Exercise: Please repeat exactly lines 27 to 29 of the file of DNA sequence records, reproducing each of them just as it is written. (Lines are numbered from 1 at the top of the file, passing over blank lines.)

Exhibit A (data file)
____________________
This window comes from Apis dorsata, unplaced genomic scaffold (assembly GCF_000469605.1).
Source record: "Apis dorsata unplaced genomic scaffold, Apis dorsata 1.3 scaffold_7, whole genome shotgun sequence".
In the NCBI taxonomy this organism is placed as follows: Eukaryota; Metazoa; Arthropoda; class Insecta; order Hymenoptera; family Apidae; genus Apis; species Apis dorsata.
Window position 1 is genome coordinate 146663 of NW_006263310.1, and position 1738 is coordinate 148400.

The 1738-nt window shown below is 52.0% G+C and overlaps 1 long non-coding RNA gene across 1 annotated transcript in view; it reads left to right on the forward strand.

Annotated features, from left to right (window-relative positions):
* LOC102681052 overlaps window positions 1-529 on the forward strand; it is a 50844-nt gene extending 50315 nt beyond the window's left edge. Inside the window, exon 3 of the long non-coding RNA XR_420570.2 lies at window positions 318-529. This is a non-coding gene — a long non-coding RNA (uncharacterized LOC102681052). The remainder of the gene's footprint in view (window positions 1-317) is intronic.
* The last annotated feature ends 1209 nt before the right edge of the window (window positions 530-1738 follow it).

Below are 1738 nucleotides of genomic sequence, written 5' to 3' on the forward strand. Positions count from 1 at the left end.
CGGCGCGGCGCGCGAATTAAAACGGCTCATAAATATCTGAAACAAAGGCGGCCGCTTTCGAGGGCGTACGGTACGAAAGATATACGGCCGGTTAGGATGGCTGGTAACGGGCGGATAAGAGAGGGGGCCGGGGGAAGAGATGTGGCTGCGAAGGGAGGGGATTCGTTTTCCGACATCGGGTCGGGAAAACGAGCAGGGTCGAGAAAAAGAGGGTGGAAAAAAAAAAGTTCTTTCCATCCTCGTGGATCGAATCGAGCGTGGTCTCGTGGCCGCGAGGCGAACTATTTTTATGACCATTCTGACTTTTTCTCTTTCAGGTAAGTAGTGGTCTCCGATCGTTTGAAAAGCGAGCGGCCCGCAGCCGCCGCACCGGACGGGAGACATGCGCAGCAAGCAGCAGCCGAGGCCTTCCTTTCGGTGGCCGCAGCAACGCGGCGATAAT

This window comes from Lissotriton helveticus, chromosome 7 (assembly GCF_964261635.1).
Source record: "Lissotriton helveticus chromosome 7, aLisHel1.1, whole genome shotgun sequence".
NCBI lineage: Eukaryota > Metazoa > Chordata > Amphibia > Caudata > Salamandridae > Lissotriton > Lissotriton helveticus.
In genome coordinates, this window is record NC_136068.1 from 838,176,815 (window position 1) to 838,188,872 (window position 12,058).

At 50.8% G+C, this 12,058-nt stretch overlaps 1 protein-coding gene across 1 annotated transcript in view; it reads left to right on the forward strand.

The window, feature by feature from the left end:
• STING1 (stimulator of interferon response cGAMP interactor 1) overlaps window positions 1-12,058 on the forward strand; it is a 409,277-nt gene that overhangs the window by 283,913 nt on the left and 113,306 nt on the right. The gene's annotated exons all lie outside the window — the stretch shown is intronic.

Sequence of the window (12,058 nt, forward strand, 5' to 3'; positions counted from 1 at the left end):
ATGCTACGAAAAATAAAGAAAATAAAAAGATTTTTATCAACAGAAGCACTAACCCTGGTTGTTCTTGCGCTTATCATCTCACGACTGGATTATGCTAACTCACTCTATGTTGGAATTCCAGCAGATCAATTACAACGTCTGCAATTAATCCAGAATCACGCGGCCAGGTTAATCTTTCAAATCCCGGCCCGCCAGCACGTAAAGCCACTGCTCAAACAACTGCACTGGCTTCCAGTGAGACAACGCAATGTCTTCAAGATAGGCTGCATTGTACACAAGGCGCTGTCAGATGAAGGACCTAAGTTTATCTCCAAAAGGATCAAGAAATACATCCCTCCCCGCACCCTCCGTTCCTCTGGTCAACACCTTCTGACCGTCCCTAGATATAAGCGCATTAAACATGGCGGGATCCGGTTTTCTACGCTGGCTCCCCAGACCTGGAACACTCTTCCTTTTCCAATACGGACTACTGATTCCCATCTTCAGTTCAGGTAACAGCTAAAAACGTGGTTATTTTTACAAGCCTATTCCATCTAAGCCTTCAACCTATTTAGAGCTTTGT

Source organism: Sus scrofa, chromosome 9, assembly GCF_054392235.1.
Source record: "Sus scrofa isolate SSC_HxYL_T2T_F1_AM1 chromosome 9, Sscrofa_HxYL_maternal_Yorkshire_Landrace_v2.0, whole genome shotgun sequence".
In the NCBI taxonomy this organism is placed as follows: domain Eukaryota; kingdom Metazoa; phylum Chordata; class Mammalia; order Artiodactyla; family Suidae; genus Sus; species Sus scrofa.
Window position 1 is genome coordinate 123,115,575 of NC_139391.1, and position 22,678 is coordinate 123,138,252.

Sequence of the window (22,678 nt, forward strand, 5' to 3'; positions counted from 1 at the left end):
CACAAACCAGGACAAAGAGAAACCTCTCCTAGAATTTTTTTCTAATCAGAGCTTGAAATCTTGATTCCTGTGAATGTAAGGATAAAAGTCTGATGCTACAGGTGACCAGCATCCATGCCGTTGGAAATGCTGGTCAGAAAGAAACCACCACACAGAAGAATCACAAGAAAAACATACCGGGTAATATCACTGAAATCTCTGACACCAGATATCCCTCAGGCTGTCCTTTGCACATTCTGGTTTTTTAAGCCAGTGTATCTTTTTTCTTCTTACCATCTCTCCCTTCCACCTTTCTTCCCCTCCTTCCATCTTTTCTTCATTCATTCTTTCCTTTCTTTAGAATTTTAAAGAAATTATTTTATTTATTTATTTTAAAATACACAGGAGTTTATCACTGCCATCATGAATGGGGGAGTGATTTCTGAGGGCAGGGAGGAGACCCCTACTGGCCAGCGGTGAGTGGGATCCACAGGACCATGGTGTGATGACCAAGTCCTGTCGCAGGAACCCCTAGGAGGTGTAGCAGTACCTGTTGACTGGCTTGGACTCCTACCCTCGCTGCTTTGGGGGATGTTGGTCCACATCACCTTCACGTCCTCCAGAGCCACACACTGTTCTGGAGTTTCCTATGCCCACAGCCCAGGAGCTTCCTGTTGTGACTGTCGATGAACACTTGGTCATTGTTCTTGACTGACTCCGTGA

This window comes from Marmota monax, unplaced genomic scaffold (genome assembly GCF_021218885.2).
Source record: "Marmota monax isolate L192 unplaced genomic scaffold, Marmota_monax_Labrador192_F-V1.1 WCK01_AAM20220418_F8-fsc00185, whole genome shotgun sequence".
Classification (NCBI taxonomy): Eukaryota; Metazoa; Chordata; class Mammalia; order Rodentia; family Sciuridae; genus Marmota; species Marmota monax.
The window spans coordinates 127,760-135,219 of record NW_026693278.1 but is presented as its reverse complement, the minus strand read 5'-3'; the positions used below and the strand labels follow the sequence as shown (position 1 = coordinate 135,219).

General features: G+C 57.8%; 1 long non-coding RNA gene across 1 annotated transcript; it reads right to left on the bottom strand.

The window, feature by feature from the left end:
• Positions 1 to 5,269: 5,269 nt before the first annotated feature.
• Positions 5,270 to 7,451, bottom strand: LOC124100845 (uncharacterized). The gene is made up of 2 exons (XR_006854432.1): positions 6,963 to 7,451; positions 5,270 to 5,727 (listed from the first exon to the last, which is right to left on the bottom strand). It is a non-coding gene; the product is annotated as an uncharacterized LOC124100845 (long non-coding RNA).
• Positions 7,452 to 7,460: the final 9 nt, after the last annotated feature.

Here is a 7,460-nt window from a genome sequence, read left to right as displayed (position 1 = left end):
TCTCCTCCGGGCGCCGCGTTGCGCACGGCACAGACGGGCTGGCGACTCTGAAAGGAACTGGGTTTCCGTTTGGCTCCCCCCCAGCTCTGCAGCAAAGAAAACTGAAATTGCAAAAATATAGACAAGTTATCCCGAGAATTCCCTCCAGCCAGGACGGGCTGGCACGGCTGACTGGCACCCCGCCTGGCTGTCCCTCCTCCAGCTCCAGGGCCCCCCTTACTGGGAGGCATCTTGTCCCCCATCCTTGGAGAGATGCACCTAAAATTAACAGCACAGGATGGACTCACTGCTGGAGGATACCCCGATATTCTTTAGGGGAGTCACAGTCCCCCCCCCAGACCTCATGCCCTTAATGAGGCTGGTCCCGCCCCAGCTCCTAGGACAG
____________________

Source record: "Marmota monax isolate L192 unplaced genomic scaffold, Marmota_monax_Labrador192_F-V1.1 WCK01_AAM20220418_F8-fsc00185, whole genome shotgun sequence".
Classification (NCBI taxonomy): Eukaryota; Metazoa; Chordata; class Mammalia; order Rodentia; family Sciuridae; genus Marmota; species Marmota monax.
The window spans coordinates 127,760-135,219 of record NW_026693278.1 but is presented as its reverse complement, the minus strand read 5'-3'; the positions used below and the strand labels follow the sequence as shown (position 1 = coordinate 135,219).